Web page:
“Life is about accepting the challenges along the way, choosing to keep moving forward, and savoring the journey.”
— Roy T. Bennett,
“The Light in the Heart”
DAWSON — Starting an article with an inspirational ditty is not usual. However, sometimes you meet someone who has such a zest for what they are doing it inspires you and you want to pass that good feeling on.
Talking with new Dawson City Manager Tracy Hester, it did not take long to realize this was someone who really enjoyed what he was doing, regardless of how daunting that role might currently be.
To say that Hester is facing a challenge in his new position would be an understatement. However, as he describes the challenge ahead for himself and the city, it’s easy to tell he relishes the task ahead.
Hester brings a wealth of experience to the challenge. He worked 24 years with the city of Albany before retiring and stepping into a “temporary” management position in Perry that turned into a three-year tour of duty there.
“I was approached about coming to Dawson and addressing the issues here; I’m happy I did,” Hester said. “The city of Dawson has got a lot of problems. It’s been mismanaged. It’s been neglected. All the terrible words you can think of. But we’re gonna make a difference.”
Hester speaks frankly about his first month in office.
“I told folks I knew it was bad,” he said. “But people here didn’t really know how bad. This desk was covered. The floor in the former manager’s office had a path through mounds of files dating back to the ’70s and ’80s. When I asked about city funds and T-SPLOST accounts, nobody knew.”
He acknowledged that Dawson had been cited for violations by the EPD, the Public Service Commission and other agencies for various reasons.
“We are going through that list to get those things corrected first and foremost, because those things should have never happened,” Hester said. “Accountability, transparency are the important things here. The taxpayers deserve that.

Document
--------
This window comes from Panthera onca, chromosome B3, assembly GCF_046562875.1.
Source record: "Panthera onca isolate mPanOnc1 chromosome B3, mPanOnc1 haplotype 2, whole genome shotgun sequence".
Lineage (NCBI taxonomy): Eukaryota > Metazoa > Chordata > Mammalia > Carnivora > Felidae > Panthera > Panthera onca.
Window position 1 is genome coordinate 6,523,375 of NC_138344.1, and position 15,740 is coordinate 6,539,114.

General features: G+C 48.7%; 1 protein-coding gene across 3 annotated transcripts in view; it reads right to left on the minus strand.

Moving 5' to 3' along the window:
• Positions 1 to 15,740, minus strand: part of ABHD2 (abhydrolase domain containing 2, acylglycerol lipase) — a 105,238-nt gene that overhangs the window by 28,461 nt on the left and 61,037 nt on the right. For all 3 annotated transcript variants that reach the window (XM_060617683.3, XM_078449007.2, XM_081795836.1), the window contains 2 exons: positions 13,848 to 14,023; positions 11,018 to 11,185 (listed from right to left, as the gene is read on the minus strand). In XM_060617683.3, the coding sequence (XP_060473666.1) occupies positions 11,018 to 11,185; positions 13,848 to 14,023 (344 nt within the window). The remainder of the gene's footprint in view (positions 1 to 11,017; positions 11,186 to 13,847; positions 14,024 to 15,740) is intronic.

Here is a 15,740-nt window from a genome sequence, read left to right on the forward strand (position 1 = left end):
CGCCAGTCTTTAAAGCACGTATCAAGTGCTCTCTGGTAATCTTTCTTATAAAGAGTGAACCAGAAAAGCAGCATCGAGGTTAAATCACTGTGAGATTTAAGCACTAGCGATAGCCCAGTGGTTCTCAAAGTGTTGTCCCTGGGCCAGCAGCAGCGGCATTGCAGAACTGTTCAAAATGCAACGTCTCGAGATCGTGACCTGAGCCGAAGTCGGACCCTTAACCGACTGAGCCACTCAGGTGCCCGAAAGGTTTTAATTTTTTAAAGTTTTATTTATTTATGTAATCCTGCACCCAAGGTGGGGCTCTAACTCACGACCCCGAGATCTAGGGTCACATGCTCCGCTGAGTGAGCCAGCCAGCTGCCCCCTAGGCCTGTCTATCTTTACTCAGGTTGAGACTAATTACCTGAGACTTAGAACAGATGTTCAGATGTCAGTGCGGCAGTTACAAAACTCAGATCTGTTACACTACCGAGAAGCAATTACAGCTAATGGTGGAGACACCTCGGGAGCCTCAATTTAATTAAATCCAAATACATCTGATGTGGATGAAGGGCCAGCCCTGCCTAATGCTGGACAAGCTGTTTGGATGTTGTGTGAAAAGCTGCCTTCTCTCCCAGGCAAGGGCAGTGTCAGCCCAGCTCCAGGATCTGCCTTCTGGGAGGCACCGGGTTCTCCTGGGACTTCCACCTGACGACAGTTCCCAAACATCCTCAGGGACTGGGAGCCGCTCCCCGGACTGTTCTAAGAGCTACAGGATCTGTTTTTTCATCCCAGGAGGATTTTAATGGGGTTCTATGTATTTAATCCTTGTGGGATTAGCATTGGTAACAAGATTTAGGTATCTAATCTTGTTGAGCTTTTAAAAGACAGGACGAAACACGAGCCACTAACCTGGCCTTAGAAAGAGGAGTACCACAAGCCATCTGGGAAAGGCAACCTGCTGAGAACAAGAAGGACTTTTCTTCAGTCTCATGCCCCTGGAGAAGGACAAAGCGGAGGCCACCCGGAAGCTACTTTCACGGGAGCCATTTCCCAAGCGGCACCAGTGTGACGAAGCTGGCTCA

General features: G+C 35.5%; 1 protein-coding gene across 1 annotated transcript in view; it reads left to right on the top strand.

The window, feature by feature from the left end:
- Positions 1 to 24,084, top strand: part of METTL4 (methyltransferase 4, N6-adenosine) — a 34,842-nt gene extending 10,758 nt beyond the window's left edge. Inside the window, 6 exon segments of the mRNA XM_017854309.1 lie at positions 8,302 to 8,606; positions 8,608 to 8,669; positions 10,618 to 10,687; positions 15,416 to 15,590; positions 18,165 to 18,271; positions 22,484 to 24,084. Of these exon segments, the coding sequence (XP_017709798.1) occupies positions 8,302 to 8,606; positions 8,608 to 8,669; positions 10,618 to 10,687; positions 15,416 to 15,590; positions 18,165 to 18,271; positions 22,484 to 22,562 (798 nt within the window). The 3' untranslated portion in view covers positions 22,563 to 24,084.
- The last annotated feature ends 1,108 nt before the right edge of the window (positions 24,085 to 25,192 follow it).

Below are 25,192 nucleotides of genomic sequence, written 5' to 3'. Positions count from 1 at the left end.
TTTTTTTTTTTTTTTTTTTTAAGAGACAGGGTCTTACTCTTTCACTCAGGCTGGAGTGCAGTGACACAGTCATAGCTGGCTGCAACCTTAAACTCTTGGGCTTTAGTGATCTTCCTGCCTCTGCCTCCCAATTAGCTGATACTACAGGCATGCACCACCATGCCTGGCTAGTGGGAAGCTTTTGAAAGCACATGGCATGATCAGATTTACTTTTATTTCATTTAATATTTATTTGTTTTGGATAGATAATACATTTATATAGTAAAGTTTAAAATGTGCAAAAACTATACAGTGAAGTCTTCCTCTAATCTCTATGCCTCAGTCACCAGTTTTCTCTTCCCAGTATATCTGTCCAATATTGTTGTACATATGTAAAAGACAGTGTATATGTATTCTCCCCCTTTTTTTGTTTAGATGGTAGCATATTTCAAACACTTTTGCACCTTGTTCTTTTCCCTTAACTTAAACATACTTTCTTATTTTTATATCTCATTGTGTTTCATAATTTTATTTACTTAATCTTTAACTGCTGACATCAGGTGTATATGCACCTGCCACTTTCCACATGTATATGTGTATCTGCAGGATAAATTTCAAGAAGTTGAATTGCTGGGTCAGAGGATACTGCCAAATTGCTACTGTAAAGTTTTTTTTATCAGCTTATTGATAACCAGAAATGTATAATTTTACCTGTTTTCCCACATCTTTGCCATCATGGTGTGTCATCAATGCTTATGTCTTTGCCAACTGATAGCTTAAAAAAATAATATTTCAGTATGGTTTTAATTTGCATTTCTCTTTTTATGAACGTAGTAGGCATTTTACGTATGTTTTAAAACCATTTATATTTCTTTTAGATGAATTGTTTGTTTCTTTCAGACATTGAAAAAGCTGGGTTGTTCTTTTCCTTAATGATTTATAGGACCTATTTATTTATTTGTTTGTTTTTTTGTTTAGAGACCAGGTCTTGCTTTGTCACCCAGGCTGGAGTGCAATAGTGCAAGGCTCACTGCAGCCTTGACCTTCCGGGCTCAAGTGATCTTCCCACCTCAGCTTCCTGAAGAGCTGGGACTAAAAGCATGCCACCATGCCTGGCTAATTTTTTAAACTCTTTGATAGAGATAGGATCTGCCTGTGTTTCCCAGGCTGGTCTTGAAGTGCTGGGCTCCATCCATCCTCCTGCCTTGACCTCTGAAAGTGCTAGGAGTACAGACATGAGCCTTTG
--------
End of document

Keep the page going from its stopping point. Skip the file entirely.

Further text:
“The city of Dawson is reasonably profitable to itself. So many water leaks, so many gas leaks and meter issues. Mismanagement more than anything. We are changing all those little structures as we go. The water system has not been maintained in four to six years.”
In one of his first steps toward the goals of accessibility and accountability, Hester and City Clerk Roxie Powell moved their offices from the bowels of City Hall to offices with streetfront access.
“That was one of the first things I wanted to do,” th enew city manager said. “People can come in and see Roxie and get their business taken care of. I’m personally answering the phone and taking complaints and calls to see what we can do to get it straight. “We have dealt with personnel issues, everyday administration issues.”
Hester said the community and city personnel are responding to his requests.
“I think I’ve been well-received so far,” he said. “People are stepping up and doing what I’ve asked. We are getting a lot of thank-you calls for fixing the roads and leaks,” he said. “The Public Works employees here are some good guys. But they have been left to their own devises. They haven’t been given a whole lot of instruction or direction on what to do. I compliment them on hanging on the way they have.
“That’s part of my deal: to structure it so they know how to prioritize and take a little better care of our citizens.”
Hester said he is thankful for the “neighborly” assistance surrounding counties have provided. Americus installed a 6-inch waterline at no charge, Albany Utilities has pitched in and Lee County management has reached out to him as well.
Hester said he is working to ensure that repairs are done in an appropriate manner.
“Instead of just pouring rock into a hole, we are actually cutting them out and compacting the soil before pouring concrete colored to match the asphalt,” he said. “The finances here are like the infrastructure. They are in a shambles. One of the first things I want to do is create a finance department and hire a financial director to organize this place like it should have been.”
Currently, sales tax is not being tracked accurately in the city, the city manager said. It appears, he added, that it has been almost a decade since any effort was made to seek Community Development Block Grants. No efforts had been made to seek FEMA funds. The city has purchased an overabundance of property with no plan to utilize it.
Hester proposes some of these properties be offered free for development. He is already reaching out to potential developers.
“You can sit on Highway 82 and see hundreds of trucks,” he said. “A really good truck and gas facility would be good.”
Hester said he is working to bring in businesses that will create jobs, giving an educated work force the opportunity to stay in Terrell County.
“Life is good; there’s a lot to do in a short time,” he said. “I have a bad habit of wanting it done now. I need to slow up and methodically do this. Just last Friday, I was out helping spread concrete. It’s gonna be fun, but it’s a hell of a task. Hopefully, when you come back you will see the results.”